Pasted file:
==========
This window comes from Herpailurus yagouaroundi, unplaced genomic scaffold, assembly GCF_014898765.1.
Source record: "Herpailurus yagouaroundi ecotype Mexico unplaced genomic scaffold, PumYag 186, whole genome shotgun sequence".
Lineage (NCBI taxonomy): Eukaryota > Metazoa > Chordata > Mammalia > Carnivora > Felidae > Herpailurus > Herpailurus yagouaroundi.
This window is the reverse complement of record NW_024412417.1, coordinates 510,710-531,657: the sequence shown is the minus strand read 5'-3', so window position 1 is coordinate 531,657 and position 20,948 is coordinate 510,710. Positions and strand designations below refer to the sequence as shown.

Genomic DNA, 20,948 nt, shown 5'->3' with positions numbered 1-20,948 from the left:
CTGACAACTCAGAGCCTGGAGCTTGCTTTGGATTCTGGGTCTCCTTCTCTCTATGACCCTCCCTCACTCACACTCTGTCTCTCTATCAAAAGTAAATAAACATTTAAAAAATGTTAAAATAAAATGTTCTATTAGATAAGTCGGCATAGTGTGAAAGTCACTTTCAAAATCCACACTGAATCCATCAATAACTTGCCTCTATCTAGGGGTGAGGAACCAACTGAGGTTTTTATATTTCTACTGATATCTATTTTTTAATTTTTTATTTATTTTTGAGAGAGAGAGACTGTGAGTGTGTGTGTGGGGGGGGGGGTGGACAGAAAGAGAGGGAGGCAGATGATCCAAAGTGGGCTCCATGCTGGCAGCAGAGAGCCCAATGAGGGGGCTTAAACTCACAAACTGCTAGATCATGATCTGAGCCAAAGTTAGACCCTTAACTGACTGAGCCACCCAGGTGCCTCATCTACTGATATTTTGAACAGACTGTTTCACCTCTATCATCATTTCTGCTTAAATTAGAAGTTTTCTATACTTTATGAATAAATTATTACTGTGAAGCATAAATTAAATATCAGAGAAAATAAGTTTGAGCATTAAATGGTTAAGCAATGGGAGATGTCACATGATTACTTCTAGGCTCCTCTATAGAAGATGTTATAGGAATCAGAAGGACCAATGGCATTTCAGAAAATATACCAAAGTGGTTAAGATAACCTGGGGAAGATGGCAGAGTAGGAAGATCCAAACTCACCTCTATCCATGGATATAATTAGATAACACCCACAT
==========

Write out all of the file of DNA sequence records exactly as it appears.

This window comes from Herpailurus yagouaroundi, unplaced genomic scaffold, assembly GCF_014898765.1.
Source record: "Herpailurus yagouaroundi ecotype Mexico unplaced genomic scaffold, PumYag 186, whole genome shotgun sequence".
Lineage (NCBI taxonomy): Eukaryota > Metazoa > Chordata > Mammalia > Carnivora > Felidae > Herpailurus > Herpailurus yagouaroundi.
This window is the reverse complement of record NW_024412417.1, coordinates 510,710-531,657: the sequence shown is the minus strand read 5'-3', so window position 1 is coordinate 531,657 and position 20,948 is coordinate 510,710. Positions and strand designations below refer to the sequence as shown.

Genomic DNA, 20,948 nt, shown 5'->3' with positions numbered 1-20,948 from the left:
CTGACAACTCAGAGCCTGGAGCTTGCTTTGGATTCTGGGTCTCCTTCTCTCTATGACCCTCCCTCACTCACACTCTGTCTCTCTATCAAAAGTAAATAAACATTTAAAAAATGTTAAAATAAAATGTTCTATTAGATAAGTCGGCATAGTGTGAAAGTCACTTTCAAAATCCACACTGAATCCATCAATAACTTGCCTCTATCTAGGGGTGAGGAACCAACTGAGGTTTTTATATTTCTACTGATATCTATTTTTTAATTTTTTATTTATTTTTGAGAGAGAGAGACTGTGAGTGTGTGTGTGGGGGGGGGGGTGGACAGAAAGAGAGGGAGGCAGATGATCCAAAGTGGGCTCCATGCTGGCAGCAGAGAGCCCAATGAGGGGGCTTAAACTCACAAACTGCTAGATCATGATCTGAGCCAAAGTTAGACCCTTAACTGACTGAGCCACCCAGGTGCCTCATCTACTGATATTTTGAACAGACTGTTTCACCTCTATCATCATTTCTGCTTAAATTAGAAGTTTTCTATACTTTATGAATAAATTATTACTGTGAAGCATAAATTAAATATCAGAGAAAATAAGTTTGAGCATTAAATGGTTAAGCAATGGGAGATGTCACATGATTACTTCTAGGCTCCTCTATAGAAGATGTTATAGGAATCAGAAGGACCAATGGCATTTCAGAAAATATACCAAAGTGGTTAAGATAACCTGGGGAAGATGGCAGAGTAGGAAGATCCAAACTCACCTCTATCCATGGATATAATTAGATAACACCCACAT